Pharma’s new prescription—hospitals?

Pharma’s new prescription—hospitals?

Is the slow down in the global pharma industry forcing Indian companies to look more closely at hospitals? That’s reason enough for leaders of both industries to share space on the same page. Arshiya Khan finds out more… (Extracted from Express Pharma, 16-31 August 2008)


Huzaifa Khorakiwala, Executive Director, Wockhardt

Sandeep Sinha
Dy. Director Healthcare Practice, Frost & Sullivan

Dr. Narottam Puri
President-Medical Strategy and Quality, Fortis Healthcare, Escorts Heart Institute & Research Centre

Hitesh Gajaria, Sector Leader, Pharmaceuticals,

KPMG (India)

Indian pharmaceutical companies, which have traditionally provided generics drugs and established a strong brand name, are now expanding their scope of operations to include discovery research and outsourcing activity and also exploring new pharma related investment avenues at a broader level. Thus they are looking at progressing from pharma companies to integrated healthcare companies by leveraging their brand name and building it further. The brand name of a reputed pharma company brings strong credibility to the extended healthcare ventures as well.

The best example of this strategy is Ranbaxy Laboratories. Ranbaxy, manned by Malvinder Singh, has already established itself as one of India’s leading pharma companies and is among the top 10 generic companies in the world. The promoter family has, however, always had interests beyond pharma. Its stakes in the wider healthcare space fall under -Fortis brand, headed by the younger Singh sibling, Shivinder. Fortis today encompasses a chain of hospitals, clinical laboratories, and healthcare stores. The company is now counted among the leading players in the organised healthcare segment in India. Another success story is the Wockhardt Group and its presence in pharma, biotechnology and the hospitals segment.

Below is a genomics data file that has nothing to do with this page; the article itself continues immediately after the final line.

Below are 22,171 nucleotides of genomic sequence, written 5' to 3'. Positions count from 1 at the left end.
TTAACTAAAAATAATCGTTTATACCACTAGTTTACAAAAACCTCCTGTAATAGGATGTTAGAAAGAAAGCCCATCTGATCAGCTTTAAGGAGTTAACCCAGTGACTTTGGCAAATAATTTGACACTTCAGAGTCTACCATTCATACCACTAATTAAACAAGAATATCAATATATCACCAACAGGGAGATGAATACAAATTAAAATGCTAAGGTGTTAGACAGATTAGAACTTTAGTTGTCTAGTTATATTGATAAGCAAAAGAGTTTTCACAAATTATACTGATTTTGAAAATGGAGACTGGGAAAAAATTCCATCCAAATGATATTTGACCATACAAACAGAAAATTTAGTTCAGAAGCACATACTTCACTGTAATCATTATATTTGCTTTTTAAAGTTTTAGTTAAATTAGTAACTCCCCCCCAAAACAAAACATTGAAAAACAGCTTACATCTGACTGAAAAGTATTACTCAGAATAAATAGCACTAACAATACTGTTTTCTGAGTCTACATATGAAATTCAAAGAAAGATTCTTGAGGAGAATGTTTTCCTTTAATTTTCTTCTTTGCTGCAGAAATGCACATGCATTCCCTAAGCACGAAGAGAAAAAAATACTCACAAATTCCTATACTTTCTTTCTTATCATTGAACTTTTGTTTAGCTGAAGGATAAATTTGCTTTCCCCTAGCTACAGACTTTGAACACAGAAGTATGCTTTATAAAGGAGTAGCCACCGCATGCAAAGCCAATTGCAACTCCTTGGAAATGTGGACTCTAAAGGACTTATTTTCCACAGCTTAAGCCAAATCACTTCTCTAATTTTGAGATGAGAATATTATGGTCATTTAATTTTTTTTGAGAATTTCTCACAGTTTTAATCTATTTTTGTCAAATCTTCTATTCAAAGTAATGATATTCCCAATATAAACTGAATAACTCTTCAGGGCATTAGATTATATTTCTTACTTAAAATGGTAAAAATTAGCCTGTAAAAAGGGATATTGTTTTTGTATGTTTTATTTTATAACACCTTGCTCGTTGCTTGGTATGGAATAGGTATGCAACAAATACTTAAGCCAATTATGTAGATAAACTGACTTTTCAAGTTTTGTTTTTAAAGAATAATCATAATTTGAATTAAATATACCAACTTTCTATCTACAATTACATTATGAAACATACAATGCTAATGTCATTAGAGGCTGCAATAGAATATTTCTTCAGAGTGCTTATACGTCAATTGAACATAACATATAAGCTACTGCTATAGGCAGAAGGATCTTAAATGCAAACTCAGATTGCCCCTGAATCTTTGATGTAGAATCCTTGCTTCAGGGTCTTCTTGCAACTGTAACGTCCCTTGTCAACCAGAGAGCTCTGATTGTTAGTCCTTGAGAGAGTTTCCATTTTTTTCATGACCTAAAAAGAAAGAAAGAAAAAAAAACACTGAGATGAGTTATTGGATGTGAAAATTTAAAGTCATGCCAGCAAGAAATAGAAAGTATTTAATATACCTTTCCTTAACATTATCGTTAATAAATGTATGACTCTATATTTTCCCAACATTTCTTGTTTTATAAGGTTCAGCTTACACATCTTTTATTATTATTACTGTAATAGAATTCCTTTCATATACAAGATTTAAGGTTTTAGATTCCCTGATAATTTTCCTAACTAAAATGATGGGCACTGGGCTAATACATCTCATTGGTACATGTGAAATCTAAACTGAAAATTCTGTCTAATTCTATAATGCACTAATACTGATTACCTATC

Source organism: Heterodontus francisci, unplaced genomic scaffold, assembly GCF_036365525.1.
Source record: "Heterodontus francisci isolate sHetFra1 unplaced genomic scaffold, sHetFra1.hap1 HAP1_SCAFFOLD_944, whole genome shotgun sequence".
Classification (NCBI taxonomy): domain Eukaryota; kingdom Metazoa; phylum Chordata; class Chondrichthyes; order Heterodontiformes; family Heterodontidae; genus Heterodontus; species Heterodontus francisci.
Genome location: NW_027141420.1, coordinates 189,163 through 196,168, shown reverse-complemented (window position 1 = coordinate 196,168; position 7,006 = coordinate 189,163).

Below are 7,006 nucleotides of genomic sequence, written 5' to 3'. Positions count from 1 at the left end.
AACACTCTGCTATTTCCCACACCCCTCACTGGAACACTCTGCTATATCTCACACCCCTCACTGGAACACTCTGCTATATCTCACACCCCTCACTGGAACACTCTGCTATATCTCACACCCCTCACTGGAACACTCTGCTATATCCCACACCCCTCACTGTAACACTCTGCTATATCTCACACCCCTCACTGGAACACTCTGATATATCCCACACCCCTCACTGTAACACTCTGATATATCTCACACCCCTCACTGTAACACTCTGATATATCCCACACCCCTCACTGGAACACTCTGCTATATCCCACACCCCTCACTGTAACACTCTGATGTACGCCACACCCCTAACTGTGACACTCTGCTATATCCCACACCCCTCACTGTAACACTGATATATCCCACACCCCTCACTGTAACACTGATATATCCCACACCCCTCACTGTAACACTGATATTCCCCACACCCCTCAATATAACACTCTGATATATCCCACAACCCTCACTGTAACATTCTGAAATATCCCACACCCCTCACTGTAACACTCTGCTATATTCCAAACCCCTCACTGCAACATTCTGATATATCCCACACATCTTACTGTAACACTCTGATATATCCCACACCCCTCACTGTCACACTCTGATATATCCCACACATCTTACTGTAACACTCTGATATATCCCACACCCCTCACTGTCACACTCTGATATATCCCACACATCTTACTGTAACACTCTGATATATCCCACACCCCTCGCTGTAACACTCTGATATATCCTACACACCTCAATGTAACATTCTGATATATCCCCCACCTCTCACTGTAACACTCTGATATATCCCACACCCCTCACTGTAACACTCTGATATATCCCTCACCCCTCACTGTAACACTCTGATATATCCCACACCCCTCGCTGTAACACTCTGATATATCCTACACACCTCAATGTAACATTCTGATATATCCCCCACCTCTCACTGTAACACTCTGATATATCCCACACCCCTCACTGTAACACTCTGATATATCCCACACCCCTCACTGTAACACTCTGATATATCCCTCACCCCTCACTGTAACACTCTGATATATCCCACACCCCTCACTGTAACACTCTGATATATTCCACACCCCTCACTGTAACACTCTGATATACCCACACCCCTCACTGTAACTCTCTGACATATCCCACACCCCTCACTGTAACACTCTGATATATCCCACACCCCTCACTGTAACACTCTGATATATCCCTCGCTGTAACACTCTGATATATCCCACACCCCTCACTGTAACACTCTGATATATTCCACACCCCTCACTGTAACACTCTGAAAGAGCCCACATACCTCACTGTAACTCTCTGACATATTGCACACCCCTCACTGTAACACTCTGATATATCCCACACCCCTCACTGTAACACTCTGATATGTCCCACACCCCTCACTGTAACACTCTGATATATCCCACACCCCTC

And the latest to expand its portfolio by entering the fast growing healthcare delivery sector is the Delhi-based Panacea Biotec, which is to set up a super-specialty hospital in Gurgaon. The company has entered into collaboration with Dr Umesh Gupta of Umkal Group to set-up a multi super-specialty hospital. The others already on the bandwagon are Zydus which has a stake in Apollo Hospitals, Reliance Life Sciences which is planning to invest at least Rs 1,000 crore to set up hospitals in the country’s metros and dispensaries in small towns. The group currently owns and runs HN Hospital in Mumbai. Apollo’s white knight offer to Orchid Chemicals and Pharmaceuticals is also another case in point, of pharma aligning closely with the hospital segment. Besides as over 70 percent of Fortis is held by the promoters with money in hand, if viable opportunities arise, investments should be easier for them, informs Dr Narottam Puri, President-Medical Strategy and Quality, Fortis Healthcare, Escorts Heart Institute & Research Centre. Also the group owned Fortis has plans of expanding rapidly. They will be adding six hospitals in their chain in Delhi and National Capital Region (NCR). And they are targeting to have 40 hospitals (6000 beds) by 2012.